Whilst we are discussing Google tools, it’s worth mentioning Business Profile. This is an easy-to-use tool for organisations to manage their online presence across Google, including in Google Search and Google Maps. This is all about how customers find you and understand who you are. Using Business Profile means you can manage your online presence, showcase reviews, edit and verify your information, and ensure you are sending a clear message to users. Business Profile will also provide analytics on profile views in Search and Maps.

Social Media Analytics

Moving on from Google, there is another treasure trove of data to be found on social media. Social Media Analytics delves deeper into the consumer psyche. Monitoring how people behave and interact on social media helps us to understand customers on a more humanistic level, offering organisations the opportunity to hone their storytelling and reach users old and new. As well as analysing the performance of posts, ads and campaigns, social media analytics can break down audiences by demographic and location too. Whilst business accounts on most social platforms will be able to report these insights to you, you might also consider a social media management tool like Hootsuite that can consolidate data across all the platforms you use.

 

5. How to use this data

Once we have gathered the information, how do we start building it into our marketing strategy?

First, define your target audience – who are they in terms of age, gender and location? You can then move on to painting a fuller picture – what are they into? What social media platforms do they use? What influences them? What time are they usually online? You might decide to use these insights to create customer personas to measure your ideas against. Once you have a clearer picture of your audience, you can then refine your content based on what they like – doing more of what’s working, and rethinking what isn’t.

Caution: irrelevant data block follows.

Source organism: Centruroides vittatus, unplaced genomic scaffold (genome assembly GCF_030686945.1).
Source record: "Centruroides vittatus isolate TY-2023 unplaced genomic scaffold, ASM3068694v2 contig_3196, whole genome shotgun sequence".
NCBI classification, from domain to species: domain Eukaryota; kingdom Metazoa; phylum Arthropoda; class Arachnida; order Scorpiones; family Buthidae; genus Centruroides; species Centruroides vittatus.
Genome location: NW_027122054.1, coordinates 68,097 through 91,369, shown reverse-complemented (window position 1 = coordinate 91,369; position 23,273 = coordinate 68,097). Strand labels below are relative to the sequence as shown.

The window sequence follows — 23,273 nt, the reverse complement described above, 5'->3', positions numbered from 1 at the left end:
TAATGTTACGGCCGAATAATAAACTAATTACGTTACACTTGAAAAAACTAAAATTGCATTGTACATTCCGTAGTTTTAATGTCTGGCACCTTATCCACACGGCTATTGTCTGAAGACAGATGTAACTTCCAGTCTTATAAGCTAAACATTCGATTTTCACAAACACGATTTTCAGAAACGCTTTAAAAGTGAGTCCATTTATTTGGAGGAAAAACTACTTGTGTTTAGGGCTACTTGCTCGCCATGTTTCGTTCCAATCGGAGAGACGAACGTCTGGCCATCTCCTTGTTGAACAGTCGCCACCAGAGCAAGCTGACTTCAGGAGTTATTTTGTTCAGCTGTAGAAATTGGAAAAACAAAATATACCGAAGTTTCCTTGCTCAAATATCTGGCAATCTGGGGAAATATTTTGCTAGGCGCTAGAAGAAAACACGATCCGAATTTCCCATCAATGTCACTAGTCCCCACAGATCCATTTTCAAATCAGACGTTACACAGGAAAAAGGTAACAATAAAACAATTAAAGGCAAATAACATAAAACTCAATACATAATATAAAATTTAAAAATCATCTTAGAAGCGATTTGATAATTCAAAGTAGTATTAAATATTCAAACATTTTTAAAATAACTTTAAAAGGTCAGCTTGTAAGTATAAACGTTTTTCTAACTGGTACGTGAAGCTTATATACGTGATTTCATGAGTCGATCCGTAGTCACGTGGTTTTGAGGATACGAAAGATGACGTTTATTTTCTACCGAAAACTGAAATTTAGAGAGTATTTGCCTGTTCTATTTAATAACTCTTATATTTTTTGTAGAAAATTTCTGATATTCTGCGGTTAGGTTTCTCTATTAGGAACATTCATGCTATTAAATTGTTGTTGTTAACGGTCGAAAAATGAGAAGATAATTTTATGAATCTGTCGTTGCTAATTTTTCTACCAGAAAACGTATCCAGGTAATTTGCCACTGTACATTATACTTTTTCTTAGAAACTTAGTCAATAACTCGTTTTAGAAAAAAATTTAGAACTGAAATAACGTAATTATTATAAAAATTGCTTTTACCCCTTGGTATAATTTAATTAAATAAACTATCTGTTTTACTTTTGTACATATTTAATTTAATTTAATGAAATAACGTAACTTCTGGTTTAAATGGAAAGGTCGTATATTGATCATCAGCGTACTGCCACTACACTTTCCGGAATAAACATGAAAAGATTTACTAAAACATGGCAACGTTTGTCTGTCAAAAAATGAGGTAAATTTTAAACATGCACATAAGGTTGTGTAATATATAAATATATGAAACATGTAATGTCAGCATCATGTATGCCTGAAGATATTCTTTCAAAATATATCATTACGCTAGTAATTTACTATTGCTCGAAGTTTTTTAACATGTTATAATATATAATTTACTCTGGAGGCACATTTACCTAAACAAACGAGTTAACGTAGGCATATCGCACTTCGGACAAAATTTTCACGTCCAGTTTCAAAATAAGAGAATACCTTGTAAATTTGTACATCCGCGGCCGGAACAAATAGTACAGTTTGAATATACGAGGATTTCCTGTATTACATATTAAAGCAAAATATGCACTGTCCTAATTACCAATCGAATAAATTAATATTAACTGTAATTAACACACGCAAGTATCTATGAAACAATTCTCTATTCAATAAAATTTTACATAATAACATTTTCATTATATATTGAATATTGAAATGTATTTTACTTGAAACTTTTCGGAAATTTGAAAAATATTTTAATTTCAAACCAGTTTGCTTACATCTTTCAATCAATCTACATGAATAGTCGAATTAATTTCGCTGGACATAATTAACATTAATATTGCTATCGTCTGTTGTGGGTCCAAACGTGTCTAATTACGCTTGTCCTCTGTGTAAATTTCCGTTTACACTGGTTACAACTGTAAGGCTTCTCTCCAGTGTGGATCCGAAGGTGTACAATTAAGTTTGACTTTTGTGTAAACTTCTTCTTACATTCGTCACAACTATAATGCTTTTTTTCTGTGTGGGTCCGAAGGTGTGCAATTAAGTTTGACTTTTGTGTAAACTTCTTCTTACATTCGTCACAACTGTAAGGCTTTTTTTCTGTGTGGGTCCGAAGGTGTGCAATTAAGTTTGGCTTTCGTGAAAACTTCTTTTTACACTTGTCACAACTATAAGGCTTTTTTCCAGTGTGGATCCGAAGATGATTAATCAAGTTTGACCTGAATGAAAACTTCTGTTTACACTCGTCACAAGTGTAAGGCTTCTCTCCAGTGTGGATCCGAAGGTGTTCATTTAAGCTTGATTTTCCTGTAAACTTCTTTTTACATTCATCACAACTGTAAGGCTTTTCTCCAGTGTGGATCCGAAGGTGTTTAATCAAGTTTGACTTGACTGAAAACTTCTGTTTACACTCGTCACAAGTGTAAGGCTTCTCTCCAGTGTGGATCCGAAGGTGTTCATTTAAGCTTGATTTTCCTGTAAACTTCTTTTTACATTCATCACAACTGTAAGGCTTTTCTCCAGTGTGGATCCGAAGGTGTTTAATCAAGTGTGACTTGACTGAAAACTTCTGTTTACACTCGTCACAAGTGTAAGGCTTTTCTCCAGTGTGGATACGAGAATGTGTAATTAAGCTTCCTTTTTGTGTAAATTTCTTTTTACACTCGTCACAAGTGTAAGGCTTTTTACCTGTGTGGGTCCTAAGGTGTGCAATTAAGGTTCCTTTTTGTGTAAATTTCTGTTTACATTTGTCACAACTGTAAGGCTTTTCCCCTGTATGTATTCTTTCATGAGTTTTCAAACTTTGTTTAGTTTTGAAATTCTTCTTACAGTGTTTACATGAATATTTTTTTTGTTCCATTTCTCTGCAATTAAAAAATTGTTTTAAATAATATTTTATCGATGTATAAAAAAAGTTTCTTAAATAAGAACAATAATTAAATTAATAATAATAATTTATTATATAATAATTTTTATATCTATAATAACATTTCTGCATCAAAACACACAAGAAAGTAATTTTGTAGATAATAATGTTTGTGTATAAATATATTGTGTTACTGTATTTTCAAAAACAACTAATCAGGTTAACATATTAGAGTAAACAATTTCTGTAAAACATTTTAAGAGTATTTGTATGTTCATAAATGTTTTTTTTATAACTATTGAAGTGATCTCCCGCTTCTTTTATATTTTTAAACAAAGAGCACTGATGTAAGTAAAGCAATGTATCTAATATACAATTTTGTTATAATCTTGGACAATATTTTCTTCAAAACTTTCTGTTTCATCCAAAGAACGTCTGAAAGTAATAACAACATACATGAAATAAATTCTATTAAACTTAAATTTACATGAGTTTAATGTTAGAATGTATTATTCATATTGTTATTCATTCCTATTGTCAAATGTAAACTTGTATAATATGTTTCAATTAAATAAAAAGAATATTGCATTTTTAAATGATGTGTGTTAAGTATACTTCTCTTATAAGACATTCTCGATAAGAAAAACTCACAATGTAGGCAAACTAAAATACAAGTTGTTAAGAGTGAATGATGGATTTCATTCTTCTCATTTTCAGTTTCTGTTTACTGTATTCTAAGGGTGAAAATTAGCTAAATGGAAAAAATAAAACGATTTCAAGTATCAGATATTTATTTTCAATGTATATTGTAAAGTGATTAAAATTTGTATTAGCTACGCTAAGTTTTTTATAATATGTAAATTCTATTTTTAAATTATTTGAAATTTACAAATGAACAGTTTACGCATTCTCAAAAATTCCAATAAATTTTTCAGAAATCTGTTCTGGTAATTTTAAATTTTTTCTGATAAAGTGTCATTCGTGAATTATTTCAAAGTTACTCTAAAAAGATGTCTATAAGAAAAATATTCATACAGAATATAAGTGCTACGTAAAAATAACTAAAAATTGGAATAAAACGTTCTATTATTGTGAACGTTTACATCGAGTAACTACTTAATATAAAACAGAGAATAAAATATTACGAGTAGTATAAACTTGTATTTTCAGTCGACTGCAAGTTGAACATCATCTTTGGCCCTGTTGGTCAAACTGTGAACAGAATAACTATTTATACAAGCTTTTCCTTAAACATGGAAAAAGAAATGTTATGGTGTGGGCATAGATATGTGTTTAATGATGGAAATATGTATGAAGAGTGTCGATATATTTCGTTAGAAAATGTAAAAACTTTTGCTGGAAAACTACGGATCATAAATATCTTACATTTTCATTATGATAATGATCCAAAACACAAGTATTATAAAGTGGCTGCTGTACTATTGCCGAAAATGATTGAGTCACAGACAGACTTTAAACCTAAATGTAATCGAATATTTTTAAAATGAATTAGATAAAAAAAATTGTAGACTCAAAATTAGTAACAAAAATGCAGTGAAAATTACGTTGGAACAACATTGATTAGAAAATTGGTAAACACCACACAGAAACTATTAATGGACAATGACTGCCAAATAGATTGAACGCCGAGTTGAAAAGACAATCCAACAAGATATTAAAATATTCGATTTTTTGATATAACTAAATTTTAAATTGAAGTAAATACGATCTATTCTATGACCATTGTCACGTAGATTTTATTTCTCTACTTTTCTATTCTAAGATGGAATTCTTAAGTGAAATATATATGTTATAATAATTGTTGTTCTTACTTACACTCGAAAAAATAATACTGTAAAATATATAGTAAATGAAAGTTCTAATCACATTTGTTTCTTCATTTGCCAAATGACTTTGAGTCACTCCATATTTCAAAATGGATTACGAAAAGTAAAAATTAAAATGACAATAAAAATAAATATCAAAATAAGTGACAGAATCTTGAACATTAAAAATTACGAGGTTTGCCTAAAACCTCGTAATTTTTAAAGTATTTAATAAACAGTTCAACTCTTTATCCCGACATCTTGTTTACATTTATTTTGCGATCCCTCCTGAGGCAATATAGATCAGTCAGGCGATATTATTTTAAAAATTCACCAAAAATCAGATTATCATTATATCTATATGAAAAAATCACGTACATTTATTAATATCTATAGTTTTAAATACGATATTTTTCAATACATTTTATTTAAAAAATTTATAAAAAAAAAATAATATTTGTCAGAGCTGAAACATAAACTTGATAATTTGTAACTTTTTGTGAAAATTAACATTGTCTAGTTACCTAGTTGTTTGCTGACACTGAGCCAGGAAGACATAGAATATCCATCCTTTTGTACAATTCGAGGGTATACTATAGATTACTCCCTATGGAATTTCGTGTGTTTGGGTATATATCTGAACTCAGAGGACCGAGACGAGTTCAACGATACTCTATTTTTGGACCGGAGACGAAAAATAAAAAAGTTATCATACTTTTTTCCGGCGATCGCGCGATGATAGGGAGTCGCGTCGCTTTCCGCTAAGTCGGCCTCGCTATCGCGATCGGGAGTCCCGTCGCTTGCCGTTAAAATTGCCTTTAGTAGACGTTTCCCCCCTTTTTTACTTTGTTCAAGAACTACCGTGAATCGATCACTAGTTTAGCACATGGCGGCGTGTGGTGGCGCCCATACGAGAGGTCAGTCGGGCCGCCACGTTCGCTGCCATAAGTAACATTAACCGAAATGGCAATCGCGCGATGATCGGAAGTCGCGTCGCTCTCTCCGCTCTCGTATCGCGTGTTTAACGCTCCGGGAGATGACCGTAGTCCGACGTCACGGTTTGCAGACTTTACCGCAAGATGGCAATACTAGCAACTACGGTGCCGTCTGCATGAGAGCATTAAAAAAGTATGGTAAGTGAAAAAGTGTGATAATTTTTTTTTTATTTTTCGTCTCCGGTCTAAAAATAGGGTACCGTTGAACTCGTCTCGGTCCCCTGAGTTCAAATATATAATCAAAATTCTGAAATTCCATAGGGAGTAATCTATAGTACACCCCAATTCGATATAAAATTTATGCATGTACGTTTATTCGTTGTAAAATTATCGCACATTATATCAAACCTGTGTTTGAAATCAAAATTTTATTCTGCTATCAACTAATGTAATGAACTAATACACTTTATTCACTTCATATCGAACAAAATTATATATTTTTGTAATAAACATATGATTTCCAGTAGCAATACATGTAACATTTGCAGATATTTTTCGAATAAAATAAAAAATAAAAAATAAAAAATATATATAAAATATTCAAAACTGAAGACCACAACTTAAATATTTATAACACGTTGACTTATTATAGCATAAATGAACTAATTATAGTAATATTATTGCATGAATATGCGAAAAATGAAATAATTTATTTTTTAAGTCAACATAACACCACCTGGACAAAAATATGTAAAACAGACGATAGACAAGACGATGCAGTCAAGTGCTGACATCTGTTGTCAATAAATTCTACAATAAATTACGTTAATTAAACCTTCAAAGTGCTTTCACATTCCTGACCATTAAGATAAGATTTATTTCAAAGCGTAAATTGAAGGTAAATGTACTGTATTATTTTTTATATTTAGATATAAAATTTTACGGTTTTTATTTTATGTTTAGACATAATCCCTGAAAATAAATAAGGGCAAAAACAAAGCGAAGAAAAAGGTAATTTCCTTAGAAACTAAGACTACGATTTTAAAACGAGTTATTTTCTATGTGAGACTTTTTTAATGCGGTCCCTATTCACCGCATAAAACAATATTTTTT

For example, perhaps you’ve decided that in order to reach younger audiences, you are going to launch a community engagement campaign on Instagram. You’ve done your research into the target audience and have invested in some sponsored ads to heighten your visibility. After several weeks you are able to see, using your analytics tools, that the campaign isn’t making the impression you had hoped for. However, you have noticed that another heritage organisation in the area is taking a different approach, partnering with a small local business to do giveaways. So, you decide to launch a competition on your Instagram Story to drive engagement. With several hundred new followers, you then collaborate with an artist to conduct an interview on Instagram Live, adding value for your new followers and encouraging them to stay connected to your organisation.

The Beamish Museum in Northeast England used the popular method of Instagram giveaways to achieve something similar. By creating a ‘Random Act of Kindness Competition’ and getting the increasingly popular #MuseumShopSunday campaign to promote them online, they were able to engage with their communities in an interesting and heartfelt way which also worked to grow their audience and presence online. The giveaway method often drives more engagement to social pages, and the Beamish Museum’s Instagram account has steadily grown to receive hundreds or thousands of video views and post likes over the last few years.

Instagram screenshot of Beamish Museum’s giveaway – two employees from Beamish museum smiling while presenting giveaway prizes
Instagram screenshot of Beamish Museum’s giveaway – two employees from Beamish museum smiling while presenting giveaway prizes. Image courtesy of Beamish Museum – Instagram @Beamish_Museum.

 

6. Measuring for success

Of course, creating impactful digital content takes work, but thankfully analytics are here to lighten the load so you and your team don’t have to sift through reams of raw data for insights. The crucial thing is to keep measuring the success of your content using these tools and letting the results inform your strategy. In understanding analytics we begin to understand audiences and move the UK heritage sector toward a prosperous future.

 



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Published: 2022
Resource type: Articles


Creative Commons Licence Except where noted and excluding company and organisation logos this work is shared under a Creative Commons Attribution 4.0 (CC BY 4.0) Licence

Please attribute as: "Who’s looking at my content? Understanding your audience using analytics (2022) by UpSkill Digital supported by The Heritage Fund, licensed under CC BY 4.0




 
 


More help here



Digital Heritage Hub is managed by Arts Marketing Association (AMA) in partnership with The Heritage Digital Consortium and The University of Leeds. It has received Department for Digital, Culture, Media and Sport (DCMS) and National Lottery funding, distributed by The Heritage Fund as part of their Digital Skills for Heritage initiative. Digital Heritage Hub is free and answers small to medium sized heritage organisations most pressing and frequently asked digital questions.